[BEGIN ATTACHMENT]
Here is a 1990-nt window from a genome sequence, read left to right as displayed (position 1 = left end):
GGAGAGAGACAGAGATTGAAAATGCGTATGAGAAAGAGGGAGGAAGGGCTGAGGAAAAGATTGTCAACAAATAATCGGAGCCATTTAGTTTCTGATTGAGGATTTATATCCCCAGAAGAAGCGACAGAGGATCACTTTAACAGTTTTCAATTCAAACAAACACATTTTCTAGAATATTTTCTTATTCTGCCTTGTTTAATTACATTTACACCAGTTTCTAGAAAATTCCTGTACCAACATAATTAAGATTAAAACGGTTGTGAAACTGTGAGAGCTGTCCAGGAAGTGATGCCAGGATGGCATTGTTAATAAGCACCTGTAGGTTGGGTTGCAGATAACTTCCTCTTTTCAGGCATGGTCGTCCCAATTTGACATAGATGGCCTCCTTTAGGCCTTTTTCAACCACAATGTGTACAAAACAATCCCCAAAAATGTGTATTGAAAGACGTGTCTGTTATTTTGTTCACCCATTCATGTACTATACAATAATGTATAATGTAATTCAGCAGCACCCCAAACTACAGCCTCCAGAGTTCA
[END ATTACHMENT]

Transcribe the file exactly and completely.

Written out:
Here is a 1990-nt window from a genome sequence, read left to right as displayed (position 1 = left end):
GGAGAGAGACAGAGATTGAAAATGCGTATGAGAAAGAGGGAGGAAGGGCTGAGGAAAAGATTGTCAACAAATAATCGGAGCCATTTAGTTTCTGATTGAGGATTTATATCCCCAGAAGAAGCGACAGAGGATCACTTTAACAGTTTTCAATTCAAACAAACACATTTTCTAGAATATTTTCTTATTCTGCCTTGTTTAATTACATTTACACCAGTTTCTAGAAAATTCCTGTACCAACATAATTAAGATTAAAACGGTTGTGAAACTGTGAGAGCTGTCCAGGAAGTGATGCCAGGATGGCATTGTTAATAAGCACCTGTAGGTTGGGTTGCAGATAACTTCCTCTTTTCAGGCATGGTCGTCCCAATTTGACATAGATGGCCTCCTTTAGGCCTTTTTCAACCACAATGTGTACAAAACAATCCCCAAAAATGTGTATTGAAAGACGTGTCTGTTATTTTGTTCACCCATTCATGTACTATACAATAATGTATAATGTAATTCAGCAGCACCCCAAACTACAGCCTCCAGAGTTCA